Powers of attorney can be an extremely useful tool to allow family members, friends or professionals to make decisions for you, if it becomes difficult for you to make decisions yourself. However, attorneys are not subject to ongoing supervision and occasionally, this can lead to problems. Attorneys’ circumstances, or their relationship to the donor, could change and they may no longer be suitable to act.
If you have made a power of attorney and no longer wish your attorney to act, provided that you still have mental capacity, you can choose to remove that attorney by sending a document to the Office of the Public Guardian confirming this. If you have appointed multiple attorneys on a joint and several basis, or have appointed replacement attorneys, they could then step in as your attorney. Alternatively, if you have no other attorneys, your power of attorney would come to an end. You would need to make a new power of attorney to appoint new attorneys, if you wished.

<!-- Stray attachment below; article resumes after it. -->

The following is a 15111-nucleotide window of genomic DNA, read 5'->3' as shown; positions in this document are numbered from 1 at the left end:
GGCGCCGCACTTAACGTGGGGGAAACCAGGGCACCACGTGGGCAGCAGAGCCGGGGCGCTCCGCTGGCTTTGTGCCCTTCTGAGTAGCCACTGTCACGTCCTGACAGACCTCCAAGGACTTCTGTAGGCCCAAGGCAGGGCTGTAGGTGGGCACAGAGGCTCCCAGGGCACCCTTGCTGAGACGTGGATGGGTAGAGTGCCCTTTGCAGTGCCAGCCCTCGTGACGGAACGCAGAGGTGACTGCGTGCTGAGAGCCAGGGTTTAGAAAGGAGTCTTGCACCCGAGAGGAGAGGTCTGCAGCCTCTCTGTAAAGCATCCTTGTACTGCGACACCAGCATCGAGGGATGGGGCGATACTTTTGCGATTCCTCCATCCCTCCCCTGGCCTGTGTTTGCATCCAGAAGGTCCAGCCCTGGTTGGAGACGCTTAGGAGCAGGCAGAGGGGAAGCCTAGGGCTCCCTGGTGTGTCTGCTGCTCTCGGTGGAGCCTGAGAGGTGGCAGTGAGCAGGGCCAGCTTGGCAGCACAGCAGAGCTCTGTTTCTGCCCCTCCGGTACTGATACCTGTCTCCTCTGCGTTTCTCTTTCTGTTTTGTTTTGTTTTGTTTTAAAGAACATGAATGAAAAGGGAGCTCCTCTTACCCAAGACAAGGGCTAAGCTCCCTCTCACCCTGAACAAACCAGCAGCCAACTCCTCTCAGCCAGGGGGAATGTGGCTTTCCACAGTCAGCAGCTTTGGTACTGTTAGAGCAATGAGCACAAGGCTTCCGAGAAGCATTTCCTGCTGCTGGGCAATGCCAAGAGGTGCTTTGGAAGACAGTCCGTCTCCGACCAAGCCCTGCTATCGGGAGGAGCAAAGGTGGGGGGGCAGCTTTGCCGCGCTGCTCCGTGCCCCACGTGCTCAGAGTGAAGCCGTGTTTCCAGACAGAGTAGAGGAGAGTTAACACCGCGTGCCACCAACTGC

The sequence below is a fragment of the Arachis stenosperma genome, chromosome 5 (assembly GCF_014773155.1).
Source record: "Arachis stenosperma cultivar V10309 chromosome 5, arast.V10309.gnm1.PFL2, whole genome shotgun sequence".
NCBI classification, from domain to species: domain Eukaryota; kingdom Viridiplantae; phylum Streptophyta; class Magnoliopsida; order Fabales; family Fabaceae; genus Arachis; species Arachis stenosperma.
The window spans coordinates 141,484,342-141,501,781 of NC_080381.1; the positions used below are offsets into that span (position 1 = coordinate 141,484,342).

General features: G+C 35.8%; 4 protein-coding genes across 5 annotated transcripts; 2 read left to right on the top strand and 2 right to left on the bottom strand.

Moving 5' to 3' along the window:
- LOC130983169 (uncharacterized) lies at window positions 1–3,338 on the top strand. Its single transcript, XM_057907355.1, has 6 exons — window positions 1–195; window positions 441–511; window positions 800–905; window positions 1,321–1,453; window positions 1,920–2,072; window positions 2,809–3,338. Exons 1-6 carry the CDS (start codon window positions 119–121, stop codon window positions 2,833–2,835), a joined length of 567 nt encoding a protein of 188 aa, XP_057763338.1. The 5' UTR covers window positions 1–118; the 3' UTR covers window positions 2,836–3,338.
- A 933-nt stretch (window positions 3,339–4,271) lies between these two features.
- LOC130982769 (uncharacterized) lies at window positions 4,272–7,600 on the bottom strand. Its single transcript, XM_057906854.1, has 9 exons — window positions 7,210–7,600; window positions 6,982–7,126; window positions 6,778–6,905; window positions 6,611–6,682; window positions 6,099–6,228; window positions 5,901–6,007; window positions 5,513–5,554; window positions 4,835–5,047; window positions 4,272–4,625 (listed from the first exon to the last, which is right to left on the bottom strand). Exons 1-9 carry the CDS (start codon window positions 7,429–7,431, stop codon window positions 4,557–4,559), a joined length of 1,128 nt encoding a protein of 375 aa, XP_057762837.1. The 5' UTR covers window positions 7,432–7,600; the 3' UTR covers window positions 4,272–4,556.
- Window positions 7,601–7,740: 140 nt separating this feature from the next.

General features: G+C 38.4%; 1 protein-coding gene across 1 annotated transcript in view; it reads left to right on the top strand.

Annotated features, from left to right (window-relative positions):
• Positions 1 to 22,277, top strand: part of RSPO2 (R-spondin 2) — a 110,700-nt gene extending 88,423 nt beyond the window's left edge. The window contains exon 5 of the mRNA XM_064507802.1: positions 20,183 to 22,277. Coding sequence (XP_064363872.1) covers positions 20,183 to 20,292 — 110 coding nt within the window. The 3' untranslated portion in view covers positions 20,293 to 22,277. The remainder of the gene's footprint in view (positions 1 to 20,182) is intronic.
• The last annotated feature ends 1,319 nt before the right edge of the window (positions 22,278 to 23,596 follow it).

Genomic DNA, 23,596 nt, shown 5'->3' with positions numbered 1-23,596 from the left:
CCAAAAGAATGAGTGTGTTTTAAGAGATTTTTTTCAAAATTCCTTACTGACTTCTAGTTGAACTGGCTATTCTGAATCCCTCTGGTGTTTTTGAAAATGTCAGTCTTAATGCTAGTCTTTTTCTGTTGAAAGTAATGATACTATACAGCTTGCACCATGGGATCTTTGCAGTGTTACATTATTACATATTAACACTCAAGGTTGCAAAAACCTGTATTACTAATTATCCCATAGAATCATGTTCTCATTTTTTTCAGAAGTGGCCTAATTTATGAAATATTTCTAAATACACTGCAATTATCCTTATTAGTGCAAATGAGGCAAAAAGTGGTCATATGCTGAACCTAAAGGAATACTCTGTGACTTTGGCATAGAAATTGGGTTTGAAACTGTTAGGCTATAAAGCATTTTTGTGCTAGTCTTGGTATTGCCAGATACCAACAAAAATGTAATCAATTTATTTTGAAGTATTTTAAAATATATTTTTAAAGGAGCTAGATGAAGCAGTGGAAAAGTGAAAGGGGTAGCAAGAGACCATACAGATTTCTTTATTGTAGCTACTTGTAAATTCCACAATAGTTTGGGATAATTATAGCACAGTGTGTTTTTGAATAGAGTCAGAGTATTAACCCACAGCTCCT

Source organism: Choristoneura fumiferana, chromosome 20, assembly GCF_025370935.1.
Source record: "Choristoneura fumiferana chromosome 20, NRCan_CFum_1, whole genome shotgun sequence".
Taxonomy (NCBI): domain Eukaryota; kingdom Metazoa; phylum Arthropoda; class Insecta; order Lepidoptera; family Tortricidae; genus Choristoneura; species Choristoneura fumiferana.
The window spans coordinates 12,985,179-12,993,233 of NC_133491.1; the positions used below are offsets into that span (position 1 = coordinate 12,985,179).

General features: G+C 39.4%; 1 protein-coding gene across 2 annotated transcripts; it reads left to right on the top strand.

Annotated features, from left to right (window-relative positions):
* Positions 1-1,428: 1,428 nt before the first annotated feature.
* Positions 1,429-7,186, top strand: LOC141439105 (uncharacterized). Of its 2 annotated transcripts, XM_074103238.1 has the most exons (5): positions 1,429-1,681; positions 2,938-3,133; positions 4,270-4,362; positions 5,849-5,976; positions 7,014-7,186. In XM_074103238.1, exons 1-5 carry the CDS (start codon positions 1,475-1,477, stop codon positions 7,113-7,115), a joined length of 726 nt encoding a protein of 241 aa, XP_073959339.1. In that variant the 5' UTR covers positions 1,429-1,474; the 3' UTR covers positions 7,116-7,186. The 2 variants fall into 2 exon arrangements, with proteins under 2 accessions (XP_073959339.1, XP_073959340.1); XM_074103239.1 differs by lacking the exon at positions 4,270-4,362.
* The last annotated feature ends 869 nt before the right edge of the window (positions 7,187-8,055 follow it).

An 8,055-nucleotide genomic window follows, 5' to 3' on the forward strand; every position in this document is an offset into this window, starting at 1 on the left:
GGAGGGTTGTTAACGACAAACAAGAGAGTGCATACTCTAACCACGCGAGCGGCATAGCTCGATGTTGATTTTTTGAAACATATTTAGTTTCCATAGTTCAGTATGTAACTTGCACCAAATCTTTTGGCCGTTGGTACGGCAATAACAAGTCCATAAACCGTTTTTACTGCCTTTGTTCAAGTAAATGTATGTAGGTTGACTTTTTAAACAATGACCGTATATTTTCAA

If you have a power of attorney but no longer have the capacity to remove the attorney yourself, it is possible for someone to apply to the Office of the Public Guardian on your behalf to ask for the attorney to be removed. The Office of the Public Guardian should investigate and if there is sufficient evidence that the attorney is not acting appropriately, apply to the Court of Protection to have the attorney removed. Again, it is possible that any remaining attorneys would then step in or if no other attorneys are appointed, a deputyship may need to be considered.
It is therefore crucial to consider potential attorneys carefully and make sure you choose people you can trust. Tozers offer a professional attorneyship service to clients who feel that an objective professional is the best choice for them, or those who have complex affairs which need ongoing advice.